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Review and Measurements of Schiit LYR 2 Amplifier

L0rdGwyn

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#21
Where did you get those tubes? After I get this amp back from Amir, I may try some tube rolling.

Sadly, I don't have any other tubes for this amp (yet). I have been using it exclusively with LISST after I found that I subjectively preferred their sound. Curious to see that Schiit have now discontinued them, I wonder why?
I owned this amp briefly. The best sound I heard from it was with a pair of Western Electric JW 2C51/396A. Requires adapters.
 

bravomail

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#23
Thx for review, Amir! If anything, headphone manufacturers should flock to Schiit and ask it to do more devices like Lyr 3, to increase headphone sales! :) :D
 

Dana reed

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#24
Where did you get those tubes? After I get this amp back from Amir, I may try some tube rolling.

Sadly, I don't have any other tubes for this amp (yet). I have been using it exclusively with LISST after I found that I subjectively preferred their sound. Curious to see that Schiit have now discontinued them, I wonder why?
I got the tubes here, and sprung the extra few bucks for a matched set
https://www.tubedepot.com/t/brands/genalex

They discontinued the LISST at the end of last year because they didn’t sell well and were a pain to assemble. Oh well, I have a pair of them for this amp and also four of them for my Freya preamp. They should last for a while being SS.
 

Jimster480

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#25
The measurements are "okay" but honestly the price is too high.... and as some others have said; this unit has been reported to kill headphones.
Better to stay away from something that could possibly kill headphones (or your hearing) if there is a problem...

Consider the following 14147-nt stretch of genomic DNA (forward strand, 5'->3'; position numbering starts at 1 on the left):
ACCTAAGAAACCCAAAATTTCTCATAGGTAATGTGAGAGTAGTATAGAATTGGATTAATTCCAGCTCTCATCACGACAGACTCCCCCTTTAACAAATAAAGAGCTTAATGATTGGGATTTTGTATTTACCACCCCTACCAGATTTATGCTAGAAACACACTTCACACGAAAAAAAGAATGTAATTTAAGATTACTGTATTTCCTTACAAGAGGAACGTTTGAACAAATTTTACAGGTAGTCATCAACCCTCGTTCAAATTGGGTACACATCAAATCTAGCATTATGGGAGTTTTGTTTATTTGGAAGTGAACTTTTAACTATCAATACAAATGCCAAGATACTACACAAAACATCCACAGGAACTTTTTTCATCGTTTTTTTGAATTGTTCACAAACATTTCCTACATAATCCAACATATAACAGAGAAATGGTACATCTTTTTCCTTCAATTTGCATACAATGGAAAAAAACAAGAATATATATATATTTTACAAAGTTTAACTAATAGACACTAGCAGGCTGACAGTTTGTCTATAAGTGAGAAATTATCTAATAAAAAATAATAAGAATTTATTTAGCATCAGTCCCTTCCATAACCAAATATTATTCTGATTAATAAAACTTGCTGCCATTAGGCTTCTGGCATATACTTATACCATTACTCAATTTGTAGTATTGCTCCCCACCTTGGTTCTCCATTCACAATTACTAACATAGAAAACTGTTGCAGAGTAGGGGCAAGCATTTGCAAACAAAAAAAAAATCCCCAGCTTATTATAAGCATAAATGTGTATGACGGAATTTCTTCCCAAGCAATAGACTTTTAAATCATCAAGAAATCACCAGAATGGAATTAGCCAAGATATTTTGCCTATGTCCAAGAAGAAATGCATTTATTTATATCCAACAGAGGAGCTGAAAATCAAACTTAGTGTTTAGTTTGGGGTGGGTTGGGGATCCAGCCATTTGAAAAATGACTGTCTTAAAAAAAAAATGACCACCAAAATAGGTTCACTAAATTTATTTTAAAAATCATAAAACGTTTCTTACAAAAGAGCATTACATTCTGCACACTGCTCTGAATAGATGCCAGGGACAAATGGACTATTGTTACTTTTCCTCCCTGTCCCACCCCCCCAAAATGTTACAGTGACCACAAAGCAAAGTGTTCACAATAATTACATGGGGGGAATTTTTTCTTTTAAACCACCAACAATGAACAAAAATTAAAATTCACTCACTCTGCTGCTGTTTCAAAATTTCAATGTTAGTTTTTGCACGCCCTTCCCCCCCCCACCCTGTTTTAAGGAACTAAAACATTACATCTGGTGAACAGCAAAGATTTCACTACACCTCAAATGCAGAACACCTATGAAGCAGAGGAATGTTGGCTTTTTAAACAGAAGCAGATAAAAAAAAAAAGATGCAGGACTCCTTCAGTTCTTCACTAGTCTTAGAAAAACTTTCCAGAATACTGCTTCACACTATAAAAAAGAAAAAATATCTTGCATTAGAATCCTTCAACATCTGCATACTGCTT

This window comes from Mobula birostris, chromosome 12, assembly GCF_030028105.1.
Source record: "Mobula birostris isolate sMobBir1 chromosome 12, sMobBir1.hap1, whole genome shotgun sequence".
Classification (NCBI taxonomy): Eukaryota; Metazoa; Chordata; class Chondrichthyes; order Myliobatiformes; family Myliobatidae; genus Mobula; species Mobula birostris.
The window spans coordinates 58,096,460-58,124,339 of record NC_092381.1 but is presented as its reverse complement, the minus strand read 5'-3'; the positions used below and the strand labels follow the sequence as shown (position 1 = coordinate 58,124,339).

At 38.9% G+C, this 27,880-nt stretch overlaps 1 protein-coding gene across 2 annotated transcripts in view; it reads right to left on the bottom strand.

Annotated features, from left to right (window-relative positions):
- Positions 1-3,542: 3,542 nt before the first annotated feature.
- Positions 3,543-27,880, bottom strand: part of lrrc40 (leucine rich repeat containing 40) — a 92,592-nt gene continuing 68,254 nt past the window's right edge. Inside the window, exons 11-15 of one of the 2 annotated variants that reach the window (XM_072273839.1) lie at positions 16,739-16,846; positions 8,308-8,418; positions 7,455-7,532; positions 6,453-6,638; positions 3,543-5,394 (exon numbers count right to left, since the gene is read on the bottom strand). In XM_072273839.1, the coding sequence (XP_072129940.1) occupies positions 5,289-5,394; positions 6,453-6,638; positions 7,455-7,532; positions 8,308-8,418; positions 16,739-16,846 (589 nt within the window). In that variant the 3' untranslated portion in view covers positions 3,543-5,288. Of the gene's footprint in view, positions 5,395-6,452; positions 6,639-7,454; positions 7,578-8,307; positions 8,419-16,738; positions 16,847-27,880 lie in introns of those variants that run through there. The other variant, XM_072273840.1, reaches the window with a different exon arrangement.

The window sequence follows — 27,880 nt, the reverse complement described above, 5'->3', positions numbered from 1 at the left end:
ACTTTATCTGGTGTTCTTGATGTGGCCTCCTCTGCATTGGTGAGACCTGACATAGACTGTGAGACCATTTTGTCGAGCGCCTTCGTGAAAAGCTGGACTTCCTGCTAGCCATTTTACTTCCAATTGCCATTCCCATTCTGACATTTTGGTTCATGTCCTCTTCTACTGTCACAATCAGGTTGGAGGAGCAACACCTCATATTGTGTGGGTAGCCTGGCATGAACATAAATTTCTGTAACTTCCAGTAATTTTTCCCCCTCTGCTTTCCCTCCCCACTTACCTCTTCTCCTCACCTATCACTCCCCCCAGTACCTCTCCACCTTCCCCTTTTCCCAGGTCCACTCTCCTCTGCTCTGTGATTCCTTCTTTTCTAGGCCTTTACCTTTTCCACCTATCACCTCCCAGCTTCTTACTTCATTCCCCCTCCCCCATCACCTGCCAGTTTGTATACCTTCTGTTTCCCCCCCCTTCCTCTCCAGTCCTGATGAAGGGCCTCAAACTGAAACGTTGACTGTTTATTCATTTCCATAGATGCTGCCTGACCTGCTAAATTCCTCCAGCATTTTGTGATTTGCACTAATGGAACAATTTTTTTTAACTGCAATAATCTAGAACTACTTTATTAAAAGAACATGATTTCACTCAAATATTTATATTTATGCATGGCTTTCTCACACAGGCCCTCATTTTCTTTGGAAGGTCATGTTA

amirm

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#28

garbulky

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#29
It was grounded. I assume output impedance is independent of input gain.
I'm just curious how they are managing the low gain. If it is by means of a resistor the output impedance might be particularly high in low gain mode.
 

solderdude

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#30
In case of the Lyr2 (which is a hybrid) the output impedance is low in both gain settings.
It is below 0.3 Ohm in both gain settings.
Output Impedance: 0.3 ohms, high gain (worst case)

With the Valhalla 2 the gain settings do affect the output impedance directly, more feedback = lower gain = lower output impedance in this particular case (single ended tube output)
Output Impedance: 14 ohms (high gain), 3.5 ohms (low gain)
 
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#31
Weird...
I have a Lyr 2 and it sounds super clean yet powerful to me...

I would have guessed that it measures way better than this in the Sinad department
 

Dana reed

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#32
Weird...
I have a Lyr 2 and it sounds super clean yet powerful to me...

I would have guessed that it measures way better than this in the Sinad department
From listening you probably would never notice a 2nd harmonic at -90 dB. The only headphones I don't use with this thing are IEMs, since I can hear the noise floor with those. But who knows why I'd even try using IEMs on something that can put several watts into them? It rocks out with a pair of Beyer T1s.
 

Cosmik

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#33
It is possible though that DC could appear on the output (resulting in a loud and sharp 'tick' when the relay kicks in) that could destroy headphones.
Add to that TH-X00 drivers are 25 Ohm and the Lyr-3 can deliver peaks in excess of 8W in it (when something bad happens)
I find this sort of thing incredible. Someone could easily plug in-ear headphones into this thing, and whether or not it was the amp that went wrong or what was feeding it, the idea that something non-'medical grade' and potentially >8W is connected to something right in your ears seems... foolhardy. If the noise doesn't get you, the flames will. Maybe headphones are inherently fused..? Do we know that? Do we know that 'boutique' headphone companies know that they should be fused..? I doubt it. Why do people trust the design skills of these people at all, given their track record?
 
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#34
From listening you probably would never notice a 2nd harmonic at -90 dB. The only headphones I don't use with this thing are IEMs, since I can hear the noise floor with those. But who knows why I'd even try using IEMs on something that can put several watts into them? It rocks out with a pair of Beyer T1s.